Schwarzenegger is hopeful that California’s legislators will come together and support the bill, which he believes would bring better teachers to schools that most need them, said Andrea McCarthy, a deputy press secretary. “The single most important factor to student achievement is having a great teacher in the classroom.”
The governor’s push for the bill comes as the cash-strapped state is also making a second attempt to win Race to the Top dollars. In the hopes of making the state more competitive, Reiss has sent a letter urging all county and district superintendents as well as charter school administrators to adopt specific reforms, including linking teacher evaluation to student growth; the unions are urging local affiliates not to sign on.
President Obama and U.S. Secretary of Education Arne Duncan are actively encouraging teacher evaluation and tenure reform by tying them to federal funds, another sign of the changing politics of education reform.
In Colorado, the law attracted national attention in part because it bucked a trend of Republicans leading statewide efforts to implement merit pay and tenure reform. Democrats have largely sided with unions in opposition to these changes.
“It may be the first time ever that Democrats pushed an agenda that opposed the agenda of the teachers unions,” said Kate Walsh, president of the National Council on Teacher Quality.
And although teachers unions opposed the legislation in Colorado, the state chapter of the American Federation of Teachers, in an unexpected twist, endorsed it after securing several amendments that both the AFT and the Colorado Education Assn., an affiliate of the National Education Assn., had pushed.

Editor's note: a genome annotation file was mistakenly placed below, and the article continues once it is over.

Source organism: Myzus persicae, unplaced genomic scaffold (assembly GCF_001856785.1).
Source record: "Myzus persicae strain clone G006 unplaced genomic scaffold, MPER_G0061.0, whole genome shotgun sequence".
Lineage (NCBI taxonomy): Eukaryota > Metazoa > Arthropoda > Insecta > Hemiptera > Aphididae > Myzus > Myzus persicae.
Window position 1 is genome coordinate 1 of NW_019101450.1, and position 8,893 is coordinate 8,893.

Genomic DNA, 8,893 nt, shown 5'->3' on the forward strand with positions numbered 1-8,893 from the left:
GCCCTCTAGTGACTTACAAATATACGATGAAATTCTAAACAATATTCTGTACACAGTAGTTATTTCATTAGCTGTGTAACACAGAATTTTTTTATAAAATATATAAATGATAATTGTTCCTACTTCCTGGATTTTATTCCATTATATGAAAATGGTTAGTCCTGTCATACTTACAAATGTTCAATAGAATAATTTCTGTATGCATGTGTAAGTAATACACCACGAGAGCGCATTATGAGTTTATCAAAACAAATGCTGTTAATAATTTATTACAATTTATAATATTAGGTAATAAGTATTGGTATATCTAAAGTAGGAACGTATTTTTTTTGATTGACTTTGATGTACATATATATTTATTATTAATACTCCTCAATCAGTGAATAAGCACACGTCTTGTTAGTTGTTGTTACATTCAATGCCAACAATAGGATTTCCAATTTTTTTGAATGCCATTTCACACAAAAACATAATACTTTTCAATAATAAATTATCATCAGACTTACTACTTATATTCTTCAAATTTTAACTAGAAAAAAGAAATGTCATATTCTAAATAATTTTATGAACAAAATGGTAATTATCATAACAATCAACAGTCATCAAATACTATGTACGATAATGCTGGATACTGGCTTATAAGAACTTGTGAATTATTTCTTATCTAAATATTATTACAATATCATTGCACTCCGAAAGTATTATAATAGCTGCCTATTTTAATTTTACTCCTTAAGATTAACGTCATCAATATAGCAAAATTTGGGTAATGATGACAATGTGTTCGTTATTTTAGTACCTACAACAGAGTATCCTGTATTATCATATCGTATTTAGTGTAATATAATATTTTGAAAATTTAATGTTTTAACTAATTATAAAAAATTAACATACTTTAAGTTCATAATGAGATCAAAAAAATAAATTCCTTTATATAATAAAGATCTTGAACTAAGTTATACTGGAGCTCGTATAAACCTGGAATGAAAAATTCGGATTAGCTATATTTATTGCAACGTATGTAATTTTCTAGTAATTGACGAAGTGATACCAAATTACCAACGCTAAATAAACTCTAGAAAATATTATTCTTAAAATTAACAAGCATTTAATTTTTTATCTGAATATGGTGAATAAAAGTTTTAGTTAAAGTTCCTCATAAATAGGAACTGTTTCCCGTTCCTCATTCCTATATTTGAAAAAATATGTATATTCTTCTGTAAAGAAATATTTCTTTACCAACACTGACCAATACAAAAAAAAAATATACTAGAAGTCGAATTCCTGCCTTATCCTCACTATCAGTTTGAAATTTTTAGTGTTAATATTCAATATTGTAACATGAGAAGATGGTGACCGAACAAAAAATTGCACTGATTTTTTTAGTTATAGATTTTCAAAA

“I truly believe that we need to be leaders in education reform,” said Brenda Smith, president of AFT Colorado.
The NEA, the nation’s largest teachers union, remains opposed, although Colorado Education Association President Beverly Ingle called it “much improved from the initial bill.”
Teacher tenure legislation has proven challenging nationally. Florida Republican Governor Charlie Crist vetoed a teacher reform bill that would have enacted performance pay and eliminated tenure after he was besieged by opposition.
Delaware, one of only two states to receive money in the first round of the Race to the Top competition, has already revamped its teacher evaluation systems. New York and New Jersey have announced plans to do the same.
All of the teacher effectiveness bills vary in how far they go. For example, in Illinois, which finished fifth in the first round of Race to the Top competition, legislators have been criticized for not changing state law that allows seniority to prevail in teacher layoffs.
Colorado’s passage of the bill provided weeks of political drama and compromise. Van Schoales, executive director of the Education Reform Now, called the bill’s politics the most contentious he’s seen in the state. He described watching Democratic Rep. Mark Ferrandino break into tears while recounting his decision to support the bill. “I’ve never seen a legislator sob like this,” Schoales said.
Mike Miles, superintendent of the Harrison school district in Colorado Springs, was less focused on the politics. He wondered why it took so long to have tough conversations about rating teachers and principals on the academic growth of their students.
“It suggests to me, that we needed, as a profession, people to put some stakes in the ground and say look, here is the mark, now let’s talk about how we get there.”
Eliza Krigman is a staff reporter at the National Journal based in Washington, DC. For the past year, she has written extensively on federal education issues and moderated an expert education blog. A version of this story appeared here in the Los Angeles Times on May 23, 2010.